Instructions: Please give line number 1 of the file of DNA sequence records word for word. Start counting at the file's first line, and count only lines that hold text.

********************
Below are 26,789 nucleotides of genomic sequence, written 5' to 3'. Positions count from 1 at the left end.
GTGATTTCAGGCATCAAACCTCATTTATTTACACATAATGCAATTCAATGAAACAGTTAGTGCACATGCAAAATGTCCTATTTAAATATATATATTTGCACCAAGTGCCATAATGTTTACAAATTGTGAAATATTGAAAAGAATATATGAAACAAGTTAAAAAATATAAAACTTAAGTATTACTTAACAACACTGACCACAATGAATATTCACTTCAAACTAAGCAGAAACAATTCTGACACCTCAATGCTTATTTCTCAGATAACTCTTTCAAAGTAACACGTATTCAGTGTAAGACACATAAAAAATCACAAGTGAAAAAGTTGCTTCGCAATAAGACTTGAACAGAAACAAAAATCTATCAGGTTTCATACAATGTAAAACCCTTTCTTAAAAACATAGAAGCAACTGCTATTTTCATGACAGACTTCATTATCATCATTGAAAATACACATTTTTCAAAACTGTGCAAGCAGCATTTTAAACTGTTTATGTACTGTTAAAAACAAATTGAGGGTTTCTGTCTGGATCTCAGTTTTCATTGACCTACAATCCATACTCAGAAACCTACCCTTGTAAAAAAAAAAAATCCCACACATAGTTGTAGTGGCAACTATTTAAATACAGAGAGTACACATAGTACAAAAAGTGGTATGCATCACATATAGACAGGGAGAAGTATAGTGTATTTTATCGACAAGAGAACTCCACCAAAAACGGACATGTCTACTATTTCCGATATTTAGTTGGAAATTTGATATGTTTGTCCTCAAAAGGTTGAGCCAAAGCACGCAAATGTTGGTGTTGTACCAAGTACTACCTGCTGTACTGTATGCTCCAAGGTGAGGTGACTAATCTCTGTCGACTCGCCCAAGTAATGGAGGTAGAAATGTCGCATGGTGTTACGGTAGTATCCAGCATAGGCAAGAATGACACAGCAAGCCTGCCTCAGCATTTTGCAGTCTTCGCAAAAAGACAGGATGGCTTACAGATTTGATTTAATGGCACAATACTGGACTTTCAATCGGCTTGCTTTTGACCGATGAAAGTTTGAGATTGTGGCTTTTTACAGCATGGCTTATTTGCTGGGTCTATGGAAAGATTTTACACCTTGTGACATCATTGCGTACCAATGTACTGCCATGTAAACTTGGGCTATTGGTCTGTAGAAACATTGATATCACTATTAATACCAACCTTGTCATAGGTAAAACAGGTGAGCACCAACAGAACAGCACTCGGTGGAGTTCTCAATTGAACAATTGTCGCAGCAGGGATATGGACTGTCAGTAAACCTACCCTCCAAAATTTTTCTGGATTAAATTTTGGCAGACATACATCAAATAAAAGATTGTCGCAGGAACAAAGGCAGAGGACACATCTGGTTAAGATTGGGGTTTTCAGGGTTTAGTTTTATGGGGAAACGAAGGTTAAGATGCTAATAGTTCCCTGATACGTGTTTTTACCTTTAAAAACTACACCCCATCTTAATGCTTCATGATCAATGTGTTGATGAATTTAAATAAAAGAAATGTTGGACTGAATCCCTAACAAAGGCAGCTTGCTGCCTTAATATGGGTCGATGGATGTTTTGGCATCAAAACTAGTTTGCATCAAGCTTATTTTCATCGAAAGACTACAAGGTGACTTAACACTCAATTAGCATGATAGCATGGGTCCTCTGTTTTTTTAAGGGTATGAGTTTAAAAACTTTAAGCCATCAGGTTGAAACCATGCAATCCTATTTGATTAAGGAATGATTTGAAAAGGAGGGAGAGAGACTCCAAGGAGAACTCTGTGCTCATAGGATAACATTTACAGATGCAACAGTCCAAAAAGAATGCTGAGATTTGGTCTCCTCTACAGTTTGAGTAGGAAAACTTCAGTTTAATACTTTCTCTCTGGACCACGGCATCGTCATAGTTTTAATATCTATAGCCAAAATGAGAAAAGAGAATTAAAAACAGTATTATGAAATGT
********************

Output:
Below are 26,789 nucleotides of genomic sequence, written 5' to 3'. Positions count from 1 at the left end.